U.S. Supreme Court

Summary Reversal Could Be Used in Citizens United Sequel; Is It Appropriate?


The question in a Citizens United sequel is not whether the U.S. Supreme Court will accept the case but how the justices will reverse the Montana Supreme Court.

That’s the assessment of a New York Times Sidebar column, which says it’s “pretty much a sure thing” that the Supreme Court will grant cert after the Montana Supreme Court rejected Citizens United. The justices are considering the cert petition on Thursday.

The Montana Supreme Court said it wasn’t bound by Citizens United, partly because of the state’s unique history of political corruption. Its ruling upheld a state ban on independent campaign spending by corporations.

Assuming cert is granted, the Supreme Court could call for briefs and schedule an argument for the fall, the Times says. “Or it could use a favorite tool of the court led by Chief Justice John G. Roberts Jr.—the summary reversal,” the newspaper says. The court has issued nine summary reversals so far this year in which the court issues an unsigned opinion on the merits without full briefing or oral arguments.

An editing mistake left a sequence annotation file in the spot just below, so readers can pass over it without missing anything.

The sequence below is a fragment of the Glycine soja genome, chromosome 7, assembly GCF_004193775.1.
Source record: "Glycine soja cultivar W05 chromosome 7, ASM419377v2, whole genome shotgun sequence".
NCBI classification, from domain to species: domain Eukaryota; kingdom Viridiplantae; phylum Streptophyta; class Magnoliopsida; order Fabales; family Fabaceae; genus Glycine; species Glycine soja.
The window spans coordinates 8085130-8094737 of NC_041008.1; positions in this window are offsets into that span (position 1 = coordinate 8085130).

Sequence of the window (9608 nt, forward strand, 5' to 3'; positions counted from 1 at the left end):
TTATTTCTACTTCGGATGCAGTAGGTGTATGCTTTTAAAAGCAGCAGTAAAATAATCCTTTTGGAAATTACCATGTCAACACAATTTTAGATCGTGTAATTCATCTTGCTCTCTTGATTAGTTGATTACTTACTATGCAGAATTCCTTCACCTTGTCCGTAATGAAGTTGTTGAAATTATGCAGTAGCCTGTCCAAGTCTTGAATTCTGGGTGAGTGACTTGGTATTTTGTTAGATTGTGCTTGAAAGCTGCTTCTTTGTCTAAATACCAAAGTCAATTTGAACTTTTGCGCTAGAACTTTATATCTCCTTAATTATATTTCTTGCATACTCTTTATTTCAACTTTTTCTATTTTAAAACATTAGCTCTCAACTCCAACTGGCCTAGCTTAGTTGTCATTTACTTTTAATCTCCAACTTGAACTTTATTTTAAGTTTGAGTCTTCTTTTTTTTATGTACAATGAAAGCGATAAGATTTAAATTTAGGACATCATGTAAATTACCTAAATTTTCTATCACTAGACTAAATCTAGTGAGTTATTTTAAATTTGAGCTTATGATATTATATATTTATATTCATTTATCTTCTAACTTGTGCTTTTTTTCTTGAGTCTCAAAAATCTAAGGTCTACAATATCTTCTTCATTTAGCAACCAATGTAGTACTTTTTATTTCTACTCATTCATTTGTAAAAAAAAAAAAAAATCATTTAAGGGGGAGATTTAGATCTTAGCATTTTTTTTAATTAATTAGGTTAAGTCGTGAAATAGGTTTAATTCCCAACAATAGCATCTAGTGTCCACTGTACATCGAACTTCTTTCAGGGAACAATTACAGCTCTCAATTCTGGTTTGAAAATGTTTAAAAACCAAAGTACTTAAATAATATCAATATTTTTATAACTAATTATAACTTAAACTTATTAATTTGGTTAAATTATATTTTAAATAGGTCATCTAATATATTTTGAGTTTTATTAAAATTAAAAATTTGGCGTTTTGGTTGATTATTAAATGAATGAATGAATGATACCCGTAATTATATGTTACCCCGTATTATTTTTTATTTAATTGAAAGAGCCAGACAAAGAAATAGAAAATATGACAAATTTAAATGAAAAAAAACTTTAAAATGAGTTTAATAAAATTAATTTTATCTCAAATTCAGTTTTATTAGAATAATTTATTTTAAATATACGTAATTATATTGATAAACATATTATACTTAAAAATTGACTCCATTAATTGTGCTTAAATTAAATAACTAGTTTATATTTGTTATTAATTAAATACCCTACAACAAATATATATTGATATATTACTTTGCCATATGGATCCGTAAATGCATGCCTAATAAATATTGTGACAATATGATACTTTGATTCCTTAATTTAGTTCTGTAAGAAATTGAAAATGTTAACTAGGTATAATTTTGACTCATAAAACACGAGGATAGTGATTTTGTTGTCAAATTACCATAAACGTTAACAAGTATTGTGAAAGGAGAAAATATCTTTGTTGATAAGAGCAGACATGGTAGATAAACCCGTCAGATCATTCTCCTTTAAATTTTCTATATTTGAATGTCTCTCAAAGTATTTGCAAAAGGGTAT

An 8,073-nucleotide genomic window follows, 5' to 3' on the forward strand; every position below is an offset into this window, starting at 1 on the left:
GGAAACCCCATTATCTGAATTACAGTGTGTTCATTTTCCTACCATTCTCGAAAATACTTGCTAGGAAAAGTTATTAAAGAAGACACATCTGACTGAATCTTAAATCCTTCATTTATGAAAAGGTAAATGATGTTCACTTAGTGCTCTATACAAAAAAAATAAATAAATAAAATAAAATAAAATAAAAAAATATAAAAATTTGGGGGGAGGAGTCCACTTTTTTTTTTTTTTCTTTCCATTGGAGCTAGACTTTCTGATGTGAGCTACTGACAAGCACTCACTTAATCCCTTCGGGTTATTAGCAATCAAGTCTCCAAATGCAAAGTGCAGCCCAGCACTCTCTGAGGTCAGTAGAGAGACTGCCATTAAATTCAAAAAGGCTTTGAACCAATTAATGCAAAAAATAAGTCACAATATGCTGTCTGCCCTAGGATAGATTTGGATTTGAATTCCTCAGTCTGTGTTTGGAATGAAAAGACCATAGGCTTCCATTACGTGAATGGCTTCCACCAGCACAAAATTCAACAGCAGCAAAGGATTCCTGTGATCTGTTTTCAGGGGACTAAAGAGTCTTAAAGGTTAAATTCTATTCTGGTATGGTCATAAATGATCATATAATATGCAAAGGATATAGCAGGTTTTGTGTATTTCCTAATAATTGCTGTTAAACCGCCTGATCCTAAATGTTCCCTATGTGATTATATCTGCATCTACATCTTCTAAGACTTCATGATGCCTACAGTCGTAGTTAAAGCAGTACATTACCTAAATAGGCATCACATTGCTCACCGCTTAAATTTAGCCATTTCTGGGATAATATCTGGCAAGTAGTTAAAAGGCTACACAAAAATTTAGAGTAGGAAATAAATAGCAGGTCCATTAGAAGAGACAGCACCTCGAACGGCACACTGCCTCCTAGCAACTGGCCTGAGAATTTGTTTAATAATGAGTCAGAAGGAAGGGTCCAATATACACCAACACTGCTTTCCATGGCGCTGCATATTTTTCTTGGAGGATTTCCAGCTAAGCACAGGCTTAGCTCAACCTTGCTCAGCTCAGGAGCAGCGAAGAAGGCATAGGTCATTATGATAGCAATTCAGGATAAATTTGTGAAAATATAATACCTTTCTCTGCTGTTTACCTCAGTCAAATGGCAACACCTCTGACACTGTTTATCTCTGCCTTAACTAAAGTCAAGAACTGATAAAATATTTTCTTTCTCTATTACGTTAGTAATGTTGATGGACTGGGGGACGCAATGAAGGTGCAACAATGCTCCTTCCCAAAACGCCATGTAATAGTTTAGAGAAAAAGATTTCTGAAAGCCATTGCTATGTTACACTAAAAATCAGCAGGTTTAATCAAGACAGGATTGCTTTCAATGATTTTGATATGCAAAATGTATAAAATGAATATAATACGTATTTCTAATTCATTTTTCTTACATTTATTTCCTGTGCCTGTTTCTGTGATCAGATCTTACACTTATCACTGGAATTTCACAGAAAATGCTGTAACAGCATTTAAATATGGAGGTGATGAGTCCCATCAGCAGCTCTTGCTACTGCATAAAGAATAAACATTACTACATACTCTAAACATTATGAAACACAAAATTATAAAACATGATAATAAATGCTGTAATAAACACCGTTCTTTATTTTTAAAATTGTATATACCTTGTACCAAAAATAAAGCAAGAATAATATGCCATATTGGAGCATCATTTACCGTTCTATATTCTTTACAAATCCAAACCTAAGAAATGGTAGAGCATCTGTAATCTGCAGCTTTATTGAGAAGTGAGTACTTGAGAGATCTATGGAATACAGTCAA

Widener law professor Laura Krugman Ray has written a law review article about the history of the per curiam opinion and its use in Bush v. Gore. She tells the Times the issue is so important in the Montana case that a summary reversal is not appropriate. “It’s clear this is going to be a history-making case,” she said. “Everyone should sign on to what he or she subscribes to.”

Prior coverage:

ABA Journal: “Citizens Dis-United: Justices May Take Another Look at Campaign Finance Case”

ABAJournal.com: “Supreme Court Stays Montana Campaign Ruling; Ginsburg Sees Opportunity to Revisit Citizens United”

ABAJournal.com: “Critic Calls Montana Ruling on Corporate Campaign Contributions an ‘Act of Defiance’ ”

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